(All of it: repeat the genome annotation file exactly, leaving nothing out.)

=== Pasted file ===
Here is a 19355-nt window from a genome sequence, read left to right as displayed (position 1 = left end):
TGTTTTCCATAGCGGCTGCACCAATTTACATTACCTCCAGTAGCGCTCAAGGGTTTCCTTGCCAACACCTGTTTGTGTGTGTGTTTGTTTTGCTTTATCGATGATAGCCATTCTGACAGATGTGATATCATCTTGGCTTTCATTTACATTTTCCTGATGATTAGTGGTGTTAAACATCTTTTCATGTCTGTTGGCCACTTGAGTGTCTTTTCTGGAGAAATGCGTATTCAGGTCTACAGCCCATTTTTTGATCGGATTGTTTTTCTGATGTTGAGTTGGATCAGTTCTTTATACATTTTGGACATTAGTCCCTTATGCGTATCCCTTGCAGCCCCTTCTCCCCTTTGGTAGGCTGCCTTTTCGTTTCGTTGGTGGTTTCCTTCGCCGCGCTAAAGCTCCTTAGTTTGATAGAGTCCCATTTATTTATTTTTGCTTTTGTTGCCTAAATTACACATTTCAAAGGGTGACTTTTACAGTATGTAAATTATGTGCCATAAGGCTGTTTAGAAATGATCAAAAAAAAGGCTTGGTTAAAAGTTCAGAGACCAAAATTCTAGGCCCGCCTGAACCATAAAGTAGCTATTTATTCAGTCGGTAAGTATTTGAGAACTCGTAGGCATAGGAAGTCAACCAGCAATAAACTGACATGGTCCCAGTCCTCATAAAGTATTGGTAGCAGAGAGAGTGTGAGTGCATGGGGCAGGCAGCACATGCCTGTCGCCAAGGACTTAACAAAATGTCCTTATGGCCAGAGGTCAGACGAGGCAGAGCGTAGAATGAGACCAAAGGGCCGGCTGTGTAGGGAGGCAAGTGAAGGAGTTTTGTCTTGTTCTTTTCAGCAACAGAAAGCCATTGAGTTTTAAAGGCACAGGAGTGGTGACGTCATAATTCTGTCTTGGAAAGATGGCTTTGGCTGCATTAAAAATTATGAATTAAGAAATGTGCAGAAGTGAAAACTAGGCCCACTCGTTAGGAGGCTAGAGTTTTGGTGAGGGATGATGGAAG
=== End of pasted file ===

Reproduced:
Here is a 19355-nt window from a genome sequence, read left to right as displayed (position 1 = left end):
TGTTTTCCATAGCGGCTGCACCAATTTACATTACCTCCAGTAGCGCTCAAGGGTTTCCTTGCCAACACCTGTTTGTGTGTGTGTTTGTTTTGCTTTATCGATGATAGCCATTCTGACAGATGTGATATCATCTTGGCTTTCATTTACATTTTCCTGATGATTAGTGGTGTTAAACATCTTTTCATGTCTGTTGGCCACTTGAGTGTCTTTTCTGGAGAAATGCGTATTCAGGTCTACAGCCCATTTTTTGATCGGATTGTTTTTCTGATGTTGAGTTGGATCAGTTCTTTATACATTTTGGACATTAGTCCCTTATGCGTATCCCTTGCAGCCCCTTCTCCCCTTTGGTAGGCTGCCTTTTCGTTTCGTTGGTGGTTTCCTTCGCCGCGCTAAAGCTCCTTAGTTTGATAGAGTCCCATTTATTTATTTTTGCTTTTGTTGCCTAAATTACACATTTCAAAGGGTGACTTTTACAGTATGTAAATTATGTGCCATAAGGCTGTTTAGAAATGATCAAAAAAAAGGCTTGGTTAAAAGTTCAGAGACCAAAATTCTAGGCCCGCCTGAACCATAAAGTAGCTATTTATTCAGTCGGTAAGTATTTGAGAACTCGTAGGCATAGGAAGTCAACCAGCAATAAACTGACATGGTCCCAGTCCTCATAAAGTATTGGTAGCAGAGAGAGTGTGAGTGCATGGGGCAGGCAGCACATGCCTGTCGCCAAGGACTTAACAAAATGTCCTTATGGCCAGAGGTCAGACGAGGCAGAGCGTAGAATGAGACCAAAGGGCCGGCTGTGTAGGGAGGCAAGTGAAGGAGTTTTGTCTTGTTCTTTTCAGCAACAGAAAGCCATTGAGTTTTAAAGGCACAGGAGTGGTGACGTCATAATTCTGTCTTGGAAAGATGGCTTTGGCTGCATTAAAAATTATGAATTAAGAAATGTGCAGAAGTGAAAACTAGGCCCACTCGTTAGGAGGCTAGAGTTTTGGTGAGGGATGATGGAAG